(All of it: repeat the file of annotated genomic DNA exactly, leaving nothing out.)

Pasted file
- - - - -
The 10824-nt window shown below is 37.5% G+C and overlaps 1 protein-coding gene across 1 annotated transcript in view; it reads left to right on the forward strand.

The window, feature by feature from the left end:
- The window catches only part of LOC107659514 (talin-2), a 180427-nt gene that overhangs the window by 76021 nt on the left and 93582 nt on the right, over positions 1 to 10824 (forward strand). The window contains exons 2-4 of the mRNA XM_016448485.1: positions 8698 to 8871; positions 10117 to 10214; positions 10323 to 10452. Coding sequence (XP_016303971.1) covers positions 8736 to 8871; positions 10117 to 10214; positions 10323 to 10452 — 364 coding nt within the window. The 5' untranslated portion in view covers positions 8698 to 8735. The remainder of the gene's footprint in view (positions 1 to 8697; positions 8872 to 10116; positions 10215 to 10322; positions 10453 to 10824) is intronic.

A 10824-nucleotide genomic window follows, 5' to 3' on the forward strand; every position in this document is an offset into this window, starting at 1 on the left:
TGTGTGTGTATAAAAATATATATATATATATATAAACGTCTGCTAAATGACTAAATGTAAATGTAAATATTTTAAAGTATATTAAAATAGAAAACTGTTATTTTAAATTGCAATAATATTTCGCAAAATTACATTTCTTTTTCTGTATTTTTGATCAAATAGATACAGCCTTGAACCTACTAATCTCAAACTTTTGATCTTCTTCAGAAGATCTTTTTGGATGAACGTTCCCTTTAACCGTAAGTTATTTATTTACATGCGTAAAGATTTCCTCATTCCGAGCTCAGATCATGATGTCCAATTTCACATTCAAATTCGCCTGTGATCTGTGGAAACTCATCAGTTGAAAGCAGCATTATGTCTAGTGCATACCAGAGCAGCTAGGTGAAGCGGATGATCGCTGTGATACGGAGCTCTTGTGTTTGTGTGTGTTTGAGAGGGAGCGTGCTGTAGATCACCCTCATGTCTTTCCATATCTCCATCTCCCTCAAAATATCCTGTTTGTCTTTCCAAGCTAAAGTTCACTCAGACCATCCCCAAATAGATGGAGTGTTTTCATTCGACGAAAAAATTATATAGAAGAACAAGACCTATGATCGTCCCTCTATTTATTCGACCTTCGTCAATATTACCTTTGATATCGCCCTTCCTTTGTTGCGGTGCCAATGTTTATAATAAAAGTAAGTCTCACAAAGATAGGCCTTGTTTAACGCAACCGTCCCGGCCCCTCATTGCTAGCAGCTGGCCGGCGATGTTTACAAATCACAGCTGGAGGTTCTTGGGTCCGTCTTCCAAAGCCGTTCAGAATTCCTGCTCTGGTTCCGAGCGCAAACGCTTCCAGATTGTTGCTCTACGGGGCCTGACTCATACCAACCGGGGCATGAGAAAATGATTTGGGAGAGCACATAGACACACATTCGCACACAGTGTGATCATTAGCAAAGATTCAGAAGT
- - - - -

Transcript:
The 10824-nt window shown below is 37.5% G+C and overlaps 1 protein-coding gene across 1 annotated transcript in view; it reads left to right on the forward strand.

The window, feature by feature from the left end:
- The window catches only part of LOC107659514 (talin-2), a 180427-nt gene that overhangs the window by 76021 nt on the left and 93582 nt on the right, over positions 1 to 10824 (forward strand). The window contains exons 2-4 of the mRNA XM_016448485.1: positions 8698 to 8871; positions 10117 to 10214; positions 10323 to 10452. Coding sequence (XP_016303971.1) covers positions 8736 to 8871; positions 10117 to 10214; positions 10323 to 10452 — 364 coding nt within the window. The 5' untranslated portion in view covers positions 8698 to 8735. The remainder of the gene's footprint in view (positions 1 to 8697; positions 8872 to 10116; positions 10215 to 10322; positions 10453 to 10824) is intronic.

A 10824-nucleotide genomic window follows, 5' to 3' on the forward strand; every position in this document is an offset into this window, starting at 1 on the left:
TGTGTGTGTATAAAAATATATATATATATATATAAACGTCTGCTAAATGACTAAATGTAAATGTAAATATTTTAAAGTATATTAAAATAGAAAACTGTTATTTTAAATTGCAATAATATTTCGCAAAATTACATTTCTTTTTCTGTATTTTTGATCAAATAGATACAGCCTTGAACCTACTAATCTCAAACTTTTGATCTTCTTCAGAAGATCTTTTTGGATGAACGTTCCCTTTAACCGTAAGTTATTTATTTACATGCGTAAAGATTTCCTCATTCCGAGCTCAGATCATGATGTCCAATTTCACATTCAAATTCGCCTGTGATCTGTGGAAACTCATCAGTTGAAAGCAGCATTATGTCTAGTGCATACCAGAGCAGCTAGGTGAAGCGGATGATCGCTGTGATACGGAGCTCTTGTGTTTGTGTGTGTTTGAGAGGGAGCGTGCTGTAGATCACCCTCATGTCTTTCCATATCTCCATCTCCCTCAAAATATCCTGTTTGTCTTTCCAAGCTAAAGTTCACTCAGACCATCCCCAAATAGATGGAGTGTTTTCATTCGACGAAAAAATTATATAGAAGAACAAGACCTATGATCGTCCCTCTATTTATTCGACCTTCGTCAATATTACCTTTGATATCGCCCTTCCTTTGTTGCGGTGCCAATGTTTATAATAAAAGTAAGTCTCACAAAGATAGGCCTTGTTTAACGCAACCGTCCCGGCCCCTCATTGCTAGCAGCTGGCCGGCGATGTTTACAAATCACAGCTGGAGGTTCTTGGGTCCGTCTTCCAAAGCCGTTCAGAATTCCTGCTCTGGTTCCGAGCGCAAACGCTTCCAGATTGTTGCTCTACGGGGCCTGACTCATACCAACCGGGGCATGAGAAAATGATTTGGGAGAGCACATAGACACACATTCGCACACAGTGTGATCATTAGCAAAGATTCAGAAGT